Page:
Chad Leistikow and Rick Brown look ahead to Iowa's games against Minnesota and Northwestern
IOWA CITY, Ia. – Mike Gesell, all 6-foot-2 of him, looked to be in an impossible spot. As he drove toward the basket, he was greeted by one of the nation's best college basketball players, nimble 7-footer Frank Kaminsky of Wisconsin.
The Iowa point guard shot-faked to his right, then circled left around Kaminsky to score two pretty points with his left hand in that Jan. 31 loss.
"I was joking with him," Iowa senior Aaron White was saying, "I don't think you would have made that play if your arm would've felt good. I think you would've attacked that right side."
White was referencing Gesell's hyperextended right (shooting) elbow that he injured during a Jan. 26 practice. Gesell has worn a protective wrap in Iowa's past three games, but remarkably, his play hasn't been slowed.
Some might say Gesell is performing at the highest level of his three-year Hawkeye career.
"It sounds crazy," White said, "but I think it's brought the best out of him. He's using his mind more."
The Iowa senior has seen growth in the Hawkeyes' starting point guard.
Gesell was a catalyst for two of the Hawkeyes' most impressive victories of the season last week.
He shot 7-of-10 from the floor in a 72-54 romp at Michigan. He shot 4-for-5 with a career-high nine assists in a 71-55 home rout of then-No. 17 Maryland.
Beyond the stats, he showed awareness and ability to do whatever Iowa needed — be it setting up the motion offense or hustling upcourt to find White or Jarrod Uthoff in transition. That wasn't always the case earlier in the year, when Gesell was dogged by inconsistent shooting and end-of-first-half miscues.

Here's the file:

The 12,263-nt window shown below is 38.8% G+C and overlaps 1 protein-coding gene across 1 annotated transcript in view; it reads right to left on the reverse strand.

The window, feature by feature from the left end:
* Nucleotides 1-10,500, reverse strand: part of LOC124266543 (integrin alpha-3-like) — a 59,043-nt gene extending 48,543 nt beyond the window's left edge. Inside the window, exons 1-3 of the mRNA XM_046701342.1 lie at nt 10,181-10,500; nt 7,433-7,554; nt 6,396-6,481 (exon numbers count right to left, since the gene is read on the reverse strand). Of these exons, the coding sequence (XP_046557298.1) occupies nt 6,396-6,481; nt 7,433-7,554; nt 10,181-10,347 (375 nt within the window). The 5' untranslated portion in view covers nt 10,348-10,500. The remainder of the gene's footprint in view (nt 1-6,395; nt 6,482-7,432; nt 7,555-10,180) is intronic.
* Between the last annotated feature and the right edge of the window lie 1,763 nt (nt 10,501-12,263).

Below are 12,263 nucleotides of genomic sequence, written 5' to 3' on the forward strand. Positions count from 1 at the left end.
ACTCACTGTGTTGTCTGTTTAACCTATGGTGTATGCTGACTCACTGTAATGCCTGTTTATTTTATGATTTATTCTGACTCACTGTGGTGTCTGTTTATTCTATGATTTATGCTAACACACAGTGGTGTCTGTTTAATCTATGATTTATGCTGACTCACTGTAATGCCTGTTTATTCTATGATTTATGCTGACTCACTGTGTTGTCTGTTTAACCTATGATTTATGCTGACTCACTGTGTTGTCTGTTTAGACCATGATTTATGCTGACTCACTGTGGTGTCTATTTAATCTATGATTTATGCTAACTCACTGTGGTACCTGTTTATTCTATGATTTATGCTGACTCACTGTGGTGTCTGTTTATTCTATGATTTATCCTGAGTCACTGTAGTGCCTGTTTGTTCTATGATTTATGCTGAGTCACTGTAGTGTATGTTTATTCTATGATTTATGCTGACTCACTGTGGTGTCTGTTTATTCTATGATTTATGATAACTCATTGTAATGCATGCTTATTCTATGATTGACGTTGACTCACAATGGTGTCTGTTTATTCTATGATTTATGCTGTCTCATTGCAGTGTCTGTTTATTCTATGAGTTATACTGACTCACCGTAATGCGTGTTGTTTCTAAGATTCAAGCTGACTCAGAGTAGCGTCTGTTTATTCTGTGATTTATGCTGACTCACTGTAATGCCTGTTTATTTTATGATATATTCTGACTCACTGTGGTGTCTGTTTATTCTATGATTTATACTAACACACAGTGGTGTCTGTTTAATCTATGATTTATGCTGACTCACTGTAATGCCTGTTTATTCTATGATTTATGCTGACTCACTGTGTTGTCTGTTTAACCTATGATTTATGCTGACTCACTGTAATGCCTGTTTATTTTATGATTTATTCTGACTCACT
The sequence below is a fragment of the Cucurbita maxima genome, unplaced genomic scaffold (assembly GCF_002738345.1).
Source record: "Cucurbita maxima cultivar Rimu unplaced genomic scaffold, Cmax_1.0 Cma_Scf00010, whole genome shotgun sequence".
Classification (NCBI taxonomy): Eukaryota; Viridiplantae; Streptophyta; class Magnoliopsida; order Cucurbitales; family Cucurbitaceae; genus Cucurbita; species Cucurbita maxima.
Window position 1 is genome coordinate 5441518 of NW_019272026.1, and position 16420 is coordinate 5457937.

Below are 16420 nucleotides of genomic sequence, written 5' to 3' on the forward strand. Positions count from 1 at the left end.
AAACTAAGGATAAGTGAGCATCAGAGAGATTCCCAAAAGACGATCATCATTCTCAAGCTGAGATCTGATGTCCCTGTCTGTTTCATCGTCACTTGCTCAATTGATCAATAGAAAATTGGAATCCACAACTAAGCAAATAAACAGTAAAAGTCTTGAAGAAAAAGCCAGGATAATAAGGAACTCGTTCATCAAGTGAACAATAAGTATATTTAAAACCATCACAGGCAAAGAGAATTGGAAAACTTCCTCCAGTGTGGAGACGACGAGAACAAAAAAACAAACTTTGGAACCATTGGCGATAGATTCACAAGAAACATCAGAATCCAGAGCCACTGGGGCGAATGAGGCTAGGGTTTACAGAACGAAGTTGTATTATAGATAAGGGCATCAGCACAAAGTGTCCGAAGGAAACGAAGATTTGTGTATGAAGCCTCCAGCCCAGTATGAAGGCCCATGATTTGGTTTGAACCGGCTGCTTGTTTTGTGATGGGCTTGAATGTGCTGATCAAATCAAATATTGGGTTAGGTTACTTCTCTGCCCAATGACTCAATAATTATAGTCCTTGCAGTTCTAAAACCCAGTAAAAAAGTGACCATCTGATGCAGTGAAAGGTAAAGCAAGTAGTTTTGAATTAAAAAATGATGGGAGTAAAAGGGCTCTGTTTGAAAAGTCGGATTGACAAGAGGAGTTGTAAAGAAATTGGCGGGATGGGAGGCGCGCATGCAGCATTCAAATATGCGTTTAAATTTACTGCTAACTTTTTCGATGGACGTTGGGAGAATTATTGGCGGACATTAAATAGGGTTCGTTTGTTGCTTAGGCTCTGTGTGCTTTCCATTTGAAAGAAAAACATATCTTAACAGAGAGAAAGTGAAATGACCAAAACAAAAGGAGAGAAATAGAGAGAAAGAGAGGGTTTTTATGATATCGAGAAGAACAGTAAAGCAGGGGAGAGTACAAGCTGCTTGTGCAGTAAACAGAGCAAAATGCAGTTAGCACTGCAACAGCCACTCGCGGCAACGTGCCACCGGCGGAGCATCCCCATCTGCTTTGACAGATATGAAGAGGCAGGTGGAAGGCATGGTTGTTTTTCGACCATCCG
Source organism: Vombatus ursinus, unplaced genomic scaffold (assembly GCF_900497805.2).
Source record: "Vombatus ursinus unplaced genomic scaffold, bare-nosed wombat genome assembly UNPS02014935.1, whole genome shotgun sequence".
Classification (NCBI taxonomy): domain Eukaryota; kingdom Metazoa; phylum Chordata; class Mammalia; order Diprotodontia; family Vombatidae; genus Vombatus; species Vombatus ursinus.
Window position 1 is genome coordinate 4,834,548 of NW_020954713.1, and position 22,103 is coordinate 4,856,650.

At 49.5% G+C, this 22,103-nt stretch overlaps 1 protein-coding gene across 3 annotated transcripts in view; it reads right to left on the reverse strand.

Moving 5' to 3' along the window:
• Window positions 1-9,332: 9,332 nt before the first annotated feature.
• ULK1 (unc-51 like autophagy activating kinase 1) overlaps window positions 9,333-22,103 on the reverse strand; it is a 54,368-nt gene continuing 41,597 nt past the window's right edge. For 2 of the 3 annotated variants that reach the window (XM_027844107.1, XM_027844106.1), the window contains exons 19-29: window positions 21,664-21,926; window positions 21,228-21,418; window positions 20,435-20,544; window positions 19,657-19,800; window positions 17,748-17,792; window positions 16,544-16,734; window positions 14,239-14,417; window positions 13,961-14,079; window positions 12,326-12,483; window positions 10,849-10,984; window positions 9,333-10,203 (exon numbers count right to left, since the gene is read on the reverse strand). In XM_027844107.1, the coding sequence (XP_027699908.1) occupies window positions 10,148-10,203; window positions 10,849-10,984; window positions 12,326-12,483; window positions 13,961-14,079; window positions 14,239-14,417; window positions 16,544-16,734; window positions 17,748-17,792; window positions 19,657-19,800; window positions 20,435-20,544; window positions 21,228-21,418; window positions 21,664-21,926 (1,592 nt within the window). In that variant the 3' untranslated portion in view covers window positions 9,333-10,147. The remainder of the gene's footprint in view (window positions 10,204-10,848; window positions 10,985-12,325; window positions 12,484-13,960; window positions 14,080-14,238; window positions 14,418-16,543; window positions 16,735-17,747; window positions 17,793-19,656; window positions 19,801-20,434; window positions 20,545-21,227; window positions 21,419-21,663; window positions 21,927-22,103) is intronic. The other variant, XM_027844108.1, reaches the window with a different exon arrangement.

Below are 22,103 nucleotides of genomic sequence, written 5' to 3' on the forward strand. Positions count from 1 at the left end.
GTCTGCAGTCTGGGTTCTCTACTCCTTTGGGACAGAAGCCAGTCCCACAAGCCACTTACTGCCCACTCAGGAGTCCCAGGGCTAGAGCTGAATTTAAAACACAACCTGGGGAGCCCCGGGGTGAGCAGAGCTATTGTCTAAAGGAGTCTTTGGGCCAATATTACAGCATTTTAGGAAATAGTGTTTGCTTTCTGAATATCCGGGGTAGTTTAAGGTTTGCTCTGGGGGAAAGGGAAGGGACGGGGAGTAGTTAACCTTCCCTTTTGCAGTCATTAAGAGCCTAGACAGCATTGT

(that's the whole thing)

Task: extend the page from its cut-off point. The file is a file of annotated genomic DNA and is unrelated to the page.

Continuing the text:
"I feel like when I'm being aggressive at the point guard position, it opens so much for the other guys," Gesell said.
One of the things the elbow injury restricts is Gesell's shooting range. He's passing up 3-pointers in lieu of extra ball movement and dribble-drive penetration. Iowa scored 42 points in the paint at Michigan and 38 vs. Maryland.
Gesell grinned after being informed of a teammate's assertion that the restriction has helped his game.
"I've been getting to my mid-range shot, and I've been getting to the basket," said Gesell, who is shooting 51.4 percent during Big Ten Conference play. "(Sunday), a lot of guys were collapsing in on me and I was able to hit some kick-outs for 3s. I think it really has helped my game a little bit."
The Iowa point guard had a career-high nine assists against Maryland.
Backcourt play was a huge concern for this team entering the season. The way Gesell has played of late, along with the emergence of shooting guard Peter Jok, it's become a strength.
"I think that's critical for any offense," Iowa coach Fran McCaffery said, "if you have a guy who can break the defense down and create shot opportunities for other people."
To be clear, Gesell was doing good things before the elbow injury. He delivered late in Iowa's 60-55 signature win Dec. 3 at North Carolina. When White went down with a stinger injury in the loss at Purdue, it was Gesell who rallied the Hawkeyes into the lead with 12 consecutive points.
"This is the time of the year we can't leave anything out there on the court," the third-year starter said. "That's what I've been trying to do. I feel like I've been doing a much better job of being a leader for this team lately."